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Addictive Relationships and How to Overcome Them

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You're in a bad relationship, but for some reason you don't get out. Learn how to recognize and deal with addictive relationships.

It is often very hard to end a love relationship even when you know it is bad for you. A "bad" relationship is not the kind that is going through the usual periods of disagreement and disenchantment that are inevitable when two separate people come together. A bad relationship is one that involves continual frustration; the relationship seems to have potential but that potential is always just out of reach. In fact, the attachment in such relationships is to someone who is "unattainable" in the sense that he or she is committed to someone else, doesn't want a committed relationship, or is incapable of one.

Bad relationships are chronically lacking in what one or both partners need. Such relationships can destroy self-esteem and prevent those involved from moving on in their careers or personal lives. They are often fertile breeding grounds for loneliness, rage, and despair. In bad relationships, the two partners are often on such different wave-lengths that there is little common ground, little significant communication, and little enjoyment of each other.

Remaining in a bad relationship not only causes continual stress, but may even be physically harmful. An obvious harm is the physical abuse that is often a part of such relationships. In a less obvious way, however, the tensions and chemical changes caused by the constant stress can drain energy and lower resistance to physical illness. Continuing in such bad relationships can lead to unhealthy escapes such as alcohol or drug abuse and can even lead to suicide attempts.

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In such relationships, individuals are robbed of several essential freedoms

  • the freedom to be their best selves in the relationship
  • the freedom to love the other person through choice rather than through dependency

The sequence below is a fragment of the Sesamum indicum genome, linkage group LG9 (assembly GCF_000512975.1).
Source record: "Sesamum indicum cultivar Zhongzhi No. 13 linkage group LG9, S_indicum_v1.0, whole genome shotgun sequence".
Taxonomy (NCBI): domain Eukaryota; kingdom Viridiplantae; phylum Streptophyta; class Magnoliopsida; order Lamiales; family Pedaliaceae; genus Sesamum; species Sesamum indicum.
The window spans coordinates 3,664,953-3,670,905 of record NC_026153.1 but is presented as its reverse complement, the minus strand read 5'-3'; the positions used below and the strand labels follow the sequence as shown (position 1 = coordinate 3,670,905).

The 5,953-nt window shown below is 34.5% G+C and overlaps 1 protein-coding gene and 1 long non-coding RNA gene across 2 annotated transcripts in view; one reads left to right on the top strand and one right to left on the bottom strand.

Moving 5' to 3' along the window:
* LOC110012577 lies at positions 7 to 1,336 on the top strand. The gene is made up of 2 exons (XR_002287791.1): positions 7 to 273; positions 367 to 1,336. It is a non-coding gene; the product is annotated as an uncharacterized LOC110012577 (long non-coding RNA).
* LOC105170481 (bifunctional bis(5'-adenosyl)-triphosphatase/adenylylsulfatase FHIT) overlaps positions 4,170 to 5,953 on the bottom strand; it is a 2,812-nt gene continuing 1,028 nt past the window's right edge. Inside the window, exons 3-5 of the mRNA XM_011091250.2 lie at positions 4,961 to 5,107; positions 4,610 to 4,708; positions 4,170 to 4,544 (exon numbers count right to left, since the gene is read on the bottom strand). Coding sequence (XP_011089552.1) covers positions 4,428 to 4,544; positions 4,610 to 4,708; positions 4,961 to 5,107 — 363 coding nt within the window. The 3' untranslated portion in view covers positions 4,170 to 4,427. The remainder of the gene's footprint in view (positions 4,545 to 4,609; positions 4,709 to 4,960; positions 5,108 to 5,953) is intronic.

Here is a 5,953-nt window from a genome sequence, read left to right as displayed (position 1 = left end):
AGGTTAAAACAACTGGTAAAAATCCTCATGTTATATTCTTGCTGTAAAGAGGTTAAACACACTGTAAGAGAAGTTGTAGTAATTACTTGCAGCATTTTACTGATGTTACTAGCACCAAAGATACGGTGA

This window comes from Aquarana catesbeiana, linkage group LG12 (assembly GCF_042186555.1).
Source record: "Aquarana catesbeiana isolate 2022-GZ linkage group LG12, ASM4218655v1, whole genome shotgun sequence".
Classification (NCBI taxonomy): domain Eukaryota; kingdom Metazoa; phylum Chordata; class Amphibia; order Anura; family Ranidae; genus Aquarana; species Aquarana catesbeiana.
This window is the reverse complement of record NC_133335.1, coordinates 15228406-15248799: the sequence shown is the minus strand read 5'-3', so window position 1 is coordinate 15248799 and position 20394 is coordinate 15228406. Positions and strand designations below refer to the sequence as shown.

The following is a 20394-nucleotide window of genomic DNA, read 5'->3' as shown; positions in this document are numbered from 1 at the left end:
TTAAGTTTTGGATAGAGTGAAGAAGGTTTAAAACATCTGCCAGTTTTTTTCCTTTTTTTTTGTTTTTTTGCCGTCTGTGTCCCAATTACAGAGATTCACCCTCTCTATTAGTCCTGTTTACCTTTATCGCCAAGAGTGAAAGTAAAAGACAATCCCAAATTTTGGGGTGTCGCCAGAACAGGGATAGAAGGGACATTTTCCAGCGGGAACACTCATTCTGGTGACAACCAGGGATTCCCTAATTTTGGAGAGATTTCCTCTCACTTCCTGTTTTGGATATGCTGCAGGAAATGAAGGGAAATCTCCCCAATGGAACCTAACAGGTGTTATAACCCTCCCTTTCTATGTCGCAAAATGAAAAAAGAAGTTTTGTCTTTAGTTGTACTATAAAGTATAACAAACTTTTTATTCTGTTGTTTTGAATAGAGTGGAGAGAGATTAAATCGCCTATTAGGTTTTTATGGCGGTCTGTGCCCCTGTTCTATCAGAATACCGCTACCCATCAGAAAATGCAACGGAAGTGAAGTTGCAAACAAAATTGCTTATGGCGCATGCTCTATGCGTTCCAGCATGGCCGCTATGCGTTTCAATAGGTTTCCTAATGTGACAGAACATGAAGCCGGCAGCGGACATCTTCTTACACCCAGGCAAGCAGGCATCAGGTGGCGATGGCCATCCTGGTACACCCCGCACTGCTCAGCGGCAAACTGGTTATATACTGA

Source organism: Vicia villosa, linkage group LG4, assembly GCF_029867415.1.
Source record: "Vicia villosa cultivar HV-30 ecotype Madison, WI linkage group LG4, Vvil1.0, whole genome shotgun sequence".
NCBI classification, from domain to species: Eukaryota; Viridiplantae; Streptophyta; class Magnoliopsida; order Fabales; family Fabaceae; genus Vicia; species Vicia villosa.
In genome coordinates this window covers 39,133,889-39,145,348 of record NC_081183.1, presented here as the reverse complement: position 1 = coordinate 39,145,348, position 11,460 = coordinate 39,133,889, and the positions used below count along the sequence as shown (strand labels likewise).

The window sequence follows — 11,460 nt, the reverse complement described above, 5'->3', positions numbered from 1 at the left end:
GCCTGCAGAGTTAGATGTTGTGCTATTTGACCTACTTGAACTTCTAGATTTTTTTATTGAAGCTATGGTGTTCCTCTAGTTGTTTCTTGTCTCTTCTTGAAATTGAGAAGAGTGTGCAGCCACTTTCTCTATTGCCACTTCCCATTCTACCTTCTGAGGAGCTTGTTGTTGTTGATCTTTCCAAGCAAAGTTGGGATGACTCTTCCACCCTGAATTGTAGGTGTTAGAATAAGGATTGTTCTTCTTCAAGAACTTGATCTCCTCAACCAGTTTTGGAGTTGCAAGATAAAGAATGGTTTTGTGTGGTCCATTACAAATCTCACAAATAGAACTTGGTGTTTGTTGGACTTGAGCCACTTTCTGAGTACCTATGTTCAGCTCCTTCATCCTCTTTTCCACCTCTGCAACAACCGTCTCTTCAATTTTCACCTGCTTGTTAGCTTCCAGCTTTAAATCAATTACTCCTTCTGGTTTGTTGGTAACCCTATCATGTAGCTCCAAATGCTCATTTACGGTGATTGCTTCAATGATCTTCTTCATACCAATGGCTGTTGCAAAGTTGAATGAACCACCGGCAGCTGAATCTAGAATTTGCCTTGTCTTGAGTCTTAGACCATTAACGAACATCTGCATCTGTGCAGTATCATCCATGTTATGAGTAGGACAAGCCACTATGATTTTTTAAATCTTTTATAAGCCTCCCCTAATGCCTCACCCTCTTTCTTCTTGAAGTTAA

• the freedom to leave a situation that is destructive

Despite the pain of these relationships, many rational and practical people find that they are unable to leave, even though they know the relationship is bad for them. One part of them wants out but a seemingly stronger part refuses or feels helpless to take any action. It is in this sense that the relationships are "addictive."

Are You Addicted to a Person or Relationship?

What can you do when you find yourself in a conflict that may lead to violence? How can you best behave to calm and resolve such a situation?Listed below are several signs of an addictive relationship. Consider whether they apply to you

  1. Even though you know the relationship is bad for you (and perhaps others have told you this), you take no effective steps to end it.
  2. You give yourself reasons for staying in the relationship that are not really accurate or that are not strong enough to counteract the harmful aspects of the relationship.
  3. When you think about ending the relationship, you feel terrible anxiety and fear which make you cling to it even more.
  4. When you take steps to end the relationship, you suffer painful withdrawal symptoms, including physical discomfort, that is only relieved by reestablishing contact.

If some of these signs apply to you, you may be in an addictive relationship and have lost the capacity to direct your own life. To move toward recovery, your first steps must be to recognize that you are "hooked" and then try to understand the basis of your addiction. In this way, you gain the perspective to determine whether, in reality, the relationship can be improved or whether you need to leave it.

The Basis of the Relationship Addiction

There are several factors that can influence your decision to remain in a bad relationship. At the most superficial level are practical considerations such as financial entanglement, shared living quarters, potential impact on children, feared disapproval from others, and possible disruption in academic performance or career plans.

At a deeper level are the beliefs you hold about relationships in general, about this specific relationship, and about yourself. These beliefs may take the form of learned societal messages such as "Love is forever," "You are a failure if you end a relationship," "Being alone is terrible," and "You should never hurt anyone." Also relevant are beliefs about yourself such as "I'll never find anyone else," "I'm not attractive or interesting enough," or "If I work hard enough I should be able to save this relationship."

At the deepest level are unconscious feelings which can keep you stuck. These feelings develop early in childhood, often operate without your awareness, and can exert considerable influence on your life. Children need to be loved, nurtured, and encouraged in their independence. To the extent that parents are successful in doing this, their children will be able to feel secure as adults in moving in and out of relationships. To the extent that these needs are not met their children may be left feeling "needy" as adults and may thus be more vulnerable to dependent relationships.